Verify the timing of making year-end gifts. A transfer of property is only counted as a gift once a donor has unconditionally relinquished all control over it by the year-end date.
Here are the main rules concerning gifts:
Gifts by Cash
The cash must be withdrawn or a verified source cited by Dec. 31 to count as a year-end gift, so if you have given a gift via cash, be sure the recipient follows through by depositing the matching amount in cash before the end of year.
Gifts by Check
The check must be cashed or deposited into the recipientís account by Dec. 31 to count as a year-end gift, so if you have given a gift via check, be sure the recipient follows through by cashing or depositing the check before the end of December.
Gift of Securities
The securities must be physically transferred into the recipientís account by year-end.
If you are making a donation by check, it must be mailed by Dec. 31. If you are making a donation via credit card, you must also make it by Dec. 31, even though you will not pay for it until the following year.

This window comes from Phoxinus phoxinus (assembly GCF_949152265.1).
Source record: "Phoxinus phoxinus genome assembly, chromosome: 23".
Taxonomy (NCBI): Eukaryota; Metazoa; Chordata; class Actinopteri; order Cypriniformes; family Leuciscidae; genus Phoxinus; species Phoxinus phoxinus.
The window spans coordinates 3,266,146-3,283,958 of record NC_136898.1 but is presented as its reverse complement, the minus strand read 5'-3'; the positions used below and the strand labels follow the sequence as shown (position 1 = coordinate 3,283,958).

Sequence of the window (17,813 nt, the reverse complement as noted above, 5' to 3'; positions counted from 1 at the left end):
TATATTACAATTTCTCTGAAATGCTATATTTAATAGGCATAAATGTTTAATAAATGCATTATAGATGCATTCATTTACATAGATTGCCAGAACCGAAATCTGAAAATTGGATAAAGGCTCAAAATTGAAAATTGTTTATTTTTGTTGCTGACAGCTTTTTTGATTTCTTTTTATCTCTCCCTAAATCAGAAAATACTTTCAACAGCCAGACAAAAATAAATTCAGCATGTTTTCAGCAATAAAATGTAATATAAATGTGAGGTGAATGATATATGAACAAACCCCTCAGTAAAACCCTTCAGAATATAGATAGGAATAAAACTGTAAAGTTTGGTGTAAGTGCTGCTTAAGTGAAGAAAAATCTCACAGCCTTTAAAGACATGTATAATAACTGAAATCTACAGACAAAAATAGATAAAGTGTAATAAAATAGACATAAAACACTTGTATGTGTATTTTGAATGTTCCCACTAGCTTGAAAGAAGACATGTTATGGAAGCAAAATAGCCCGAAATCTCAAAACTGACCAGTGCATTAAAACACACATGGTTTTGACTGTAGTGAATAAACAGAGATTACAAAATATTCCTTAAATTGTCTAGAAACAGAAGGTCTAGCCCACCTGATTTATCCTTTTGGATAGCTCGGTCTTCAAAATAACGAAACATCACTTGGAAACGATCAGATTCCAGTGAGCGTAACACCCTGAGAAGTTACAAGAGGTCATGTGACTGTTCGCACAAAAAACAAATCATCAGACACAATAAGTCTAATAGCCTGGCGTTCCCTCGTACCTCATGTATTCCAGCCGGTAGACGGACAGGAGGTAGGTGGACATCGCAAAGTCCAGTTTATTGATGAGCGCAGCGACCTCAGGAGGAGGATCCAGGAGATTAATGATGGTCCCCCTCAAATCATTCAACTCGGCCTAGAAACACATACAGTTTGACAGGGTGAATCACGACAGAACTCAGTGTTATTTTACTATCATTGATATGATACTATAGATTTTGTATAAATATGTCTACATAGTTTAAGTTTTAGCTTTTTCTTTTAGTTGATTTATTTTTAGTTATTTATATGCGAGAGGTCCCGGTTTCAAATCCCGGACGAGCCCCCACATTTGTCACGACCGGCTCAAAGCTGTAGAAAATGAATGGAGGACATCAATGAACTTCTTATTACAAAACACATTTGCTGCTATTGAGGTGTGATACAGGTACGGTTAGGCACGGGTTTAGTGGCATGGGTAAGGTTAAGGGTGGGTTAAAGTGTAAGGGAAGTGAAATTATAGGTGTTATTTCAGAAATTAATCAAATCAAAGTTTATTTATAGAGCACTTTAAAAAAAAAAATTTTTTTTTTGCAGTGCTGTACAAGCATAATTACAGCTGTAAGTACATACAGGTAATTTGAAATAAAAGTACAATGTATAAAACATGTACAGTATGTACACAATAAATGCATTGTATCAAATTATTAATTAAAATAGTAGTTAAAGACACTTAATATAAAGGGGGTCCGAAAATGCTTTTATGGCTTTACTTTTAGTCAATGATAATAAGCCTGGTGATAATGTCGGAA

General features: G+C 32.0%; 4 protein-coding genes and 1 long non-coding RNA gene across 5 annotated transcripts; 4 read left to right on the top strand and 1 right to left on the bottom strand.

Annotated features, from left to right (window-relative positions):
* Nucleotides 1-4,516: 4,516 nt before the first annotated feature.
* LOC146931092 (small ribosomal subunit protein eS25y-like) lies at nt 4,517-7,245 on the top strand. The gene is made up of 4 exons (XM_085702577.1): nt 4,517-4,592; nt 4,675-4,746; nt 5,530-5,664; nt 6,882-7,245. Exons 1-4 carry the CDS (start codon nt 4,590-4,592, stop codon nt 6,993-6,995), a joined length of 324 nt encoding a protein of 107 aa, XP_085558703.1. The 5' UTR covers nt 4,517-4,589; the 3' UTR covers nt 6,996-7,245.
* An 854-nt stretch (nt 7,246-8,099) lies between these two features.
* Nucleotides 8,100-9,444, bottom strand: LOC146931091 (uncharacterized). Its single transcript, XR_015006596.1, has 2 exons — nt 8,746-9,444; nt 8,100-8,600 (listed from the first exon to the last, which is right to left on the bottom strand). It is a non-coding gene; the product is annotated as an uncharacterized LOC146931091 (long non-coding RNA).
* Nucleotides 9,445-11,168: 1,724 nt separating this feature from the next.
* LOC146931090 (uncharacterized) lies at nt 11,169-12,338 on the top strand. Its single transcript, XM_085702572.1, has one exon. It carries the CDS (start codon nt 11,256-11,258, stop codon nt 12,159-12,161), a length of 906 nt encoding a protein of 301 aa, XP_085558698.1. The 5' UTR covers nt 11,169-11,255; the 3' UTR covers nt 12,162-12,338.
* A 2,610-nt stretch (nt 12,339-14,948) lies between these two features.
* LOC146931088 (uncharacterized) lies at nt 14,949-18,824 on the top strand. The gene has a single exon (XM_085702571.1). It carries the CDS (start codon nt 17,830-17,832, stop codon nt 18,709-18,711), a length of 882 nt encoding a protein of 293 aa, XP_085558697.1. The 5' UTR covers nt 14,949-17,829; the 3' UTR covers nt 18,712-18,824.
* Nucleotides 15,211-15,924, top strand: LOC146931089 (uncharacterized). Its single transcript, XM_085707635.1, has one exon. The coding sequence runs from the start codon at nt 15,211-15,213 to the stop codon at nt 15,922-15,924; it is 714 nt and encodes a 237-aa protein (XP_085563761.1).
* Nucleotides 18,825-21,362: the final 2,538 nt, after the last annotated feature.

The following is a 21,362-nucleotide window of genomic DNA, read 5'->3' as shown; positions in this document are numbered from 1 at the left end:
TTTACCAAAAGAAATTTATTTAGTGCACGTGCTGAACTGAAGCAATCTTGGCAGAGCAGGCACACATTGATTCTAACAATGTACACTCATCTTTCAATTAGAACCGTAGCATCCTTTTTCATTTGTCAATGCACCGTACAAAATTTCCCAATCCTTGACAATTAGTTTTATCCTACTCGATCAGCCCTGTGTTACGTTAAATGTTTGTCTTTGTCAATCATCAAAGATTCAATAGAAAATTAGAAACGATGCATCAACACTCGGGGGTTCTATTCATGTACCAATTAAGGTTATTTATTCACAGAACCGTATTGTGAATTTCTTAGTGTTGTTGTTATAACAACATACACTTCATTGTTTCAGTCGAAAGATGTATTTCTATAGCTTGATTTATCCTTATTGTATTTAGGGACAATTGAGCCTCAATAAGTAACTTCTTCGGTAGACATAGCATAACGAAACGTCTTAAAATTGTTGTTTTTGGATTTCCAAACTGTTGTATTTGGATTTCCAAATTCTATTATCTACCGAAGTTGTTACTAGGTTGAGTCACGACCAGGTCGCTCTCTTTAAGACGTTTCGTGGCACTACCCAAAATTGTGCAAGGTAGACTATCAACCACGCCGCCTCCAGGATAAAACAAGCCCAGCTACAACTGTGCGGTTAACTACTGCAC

Currently, gifts above the $13,000 annual exemption count toward your lifetime exemption, which was $5 million in 2011 and $5.12 million in 2012. The gift exemption limits will most likely change often, so you should consult with your estate planner about the tax consequences of gifting more than $13,000.
Wealthy families that used all of the former $1 million gift exemption and turned to family loans to transfer assets may wish to consider forgiving the loan. You must properly format the agreement.
Many families used the $13,000 a year exemption to give money to grandchildren - but sometimes a span in ages can create an overall gift gap of several hundred thousand dollars. Families wishing to equalize things among grandchildren by closing this gap can include language in a will or trust to do so, which can help avoid conflicts later on.
Business Valuation Discounts
You can move at least part of a family business out of your estate by taking advantage of the current gift-tax exemption and valuation discounts for minority stakes in a business. Valuation discounts may be disappearing soon, so taking advantage of this in 2012 could be advantageous to your estate.
Spousal Limited Access Trusts (SLATs)
Spousal limited access trusts (SLATs) are used by those who want to save on taxes but may be worried about giving too much away. A SLAT can remove assets from a husband or wife's estate while taking advantage of the full gift-tax exemption, and if fortunes change after the trust is funded, the trustee can still make distributions to the surviving spouse.